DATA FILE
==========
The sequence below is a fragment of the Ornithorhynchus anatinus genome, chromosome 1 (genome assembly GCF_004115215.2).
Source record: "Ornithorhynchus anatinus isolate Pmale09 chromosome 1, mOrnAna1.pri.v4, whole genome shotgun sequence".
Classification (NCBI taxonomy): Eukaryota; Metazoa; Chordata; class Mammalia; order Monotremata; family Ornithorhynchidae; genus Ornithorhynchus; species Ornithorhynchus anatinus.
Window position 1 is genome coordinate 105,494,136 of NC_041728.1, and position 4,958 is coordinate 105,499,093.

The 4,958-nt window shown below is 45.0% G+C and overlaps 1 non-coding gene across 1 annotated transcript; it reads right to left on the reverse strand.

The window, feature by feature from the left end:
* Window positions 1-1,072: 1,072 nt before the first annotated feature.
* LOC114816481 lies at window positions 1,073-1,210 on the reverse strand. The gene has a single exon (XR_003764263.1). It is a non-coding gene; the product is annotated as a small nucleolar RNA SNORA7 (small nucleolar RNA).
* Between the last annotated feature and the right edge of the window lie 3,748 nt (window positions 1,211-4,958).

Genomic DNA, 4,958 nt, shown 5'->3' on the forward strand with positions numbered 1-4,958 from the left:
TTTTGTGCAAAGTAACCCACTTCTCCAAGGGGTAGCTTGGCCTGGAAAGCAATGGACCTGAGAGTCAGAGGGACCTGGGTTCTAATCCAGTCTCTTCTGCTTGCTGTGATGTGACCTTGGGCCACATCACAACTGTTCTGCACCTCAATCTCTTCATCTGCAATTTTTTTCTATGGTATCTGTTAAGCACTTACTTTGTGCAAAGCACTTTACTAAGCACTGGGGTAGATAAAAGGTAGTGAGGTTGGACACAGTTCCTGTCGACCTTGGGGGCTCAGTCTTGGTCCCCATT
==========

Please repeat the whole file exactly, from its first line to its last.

The sequence below is a fragment of the Ornithorhynchus anatinus genome, chromosome 1 (genome assembly GCF_004115215.2).
Source record: "Ornithorhynchus anatinus isolate Pmale09 chromosome 1, mOrnAna1.pri.v4, whole genome shotgun sequence".
Classification (NCBI taxonomy): Eukaryota; Metazoa; Chordata; class Mammalia; order Monotremata; family Ornithorhynchidae; genus Ornithorhynchus; species Ornithorhynchus anatinus.
Window position 1 is genome coordinate 105,494,136 of NC_041728.1, and position 4,958 is coordinate 105,499,093.

The 4,958-nt window shown below is 45.0% G+C and overlaps 1 non-coding gene across 1 annotated transcript; it reads right to left on the reverse strand.

The window, feature by feature from the left end:
* Window positions 1-1,072: 1,072 nt before the first annotated feature.
* LOC114816481 lies at window positions 1,073-1,210 on the reverse strand. The gene has a single exon (XR_003764263.1). It is a non-coding gene; the product is annotated as a small nucleolar RNA SNORA7 (small nucleolar RNA).
* Between the last annotated feature and the right edge of the window lie 3,748 nt (window positions 1,211-4,958).

Genomic DNA, 4,958 nt, shown 5'->3' on the forward strand with positions numbered 1-4,958 from the left:
TTTTGTGCAAAGTAACCCACTTCTCCAAGGGGTAGCTTGGCCTGGAAAGCAATGGACCTGAGAGTCAGAGGGACCTGGGTTCTAATCCAGTCTCTTCTGCTTGCTGTGATGTGACCTTGGGCCACATCACAACTGTTCTGCACCTCAATCTCTTCATCTGCAATTTTTTTCTATGGTATCTGTTAAGCACTTACTTTGTGCAAAGCACTTTACTAAGCACTGGGGTAGATAAAAGGTAGTGAGGTTGGACACAGTTCCTGTCGACCTTGGGGGCTCAGTCTTGGTCCCCATT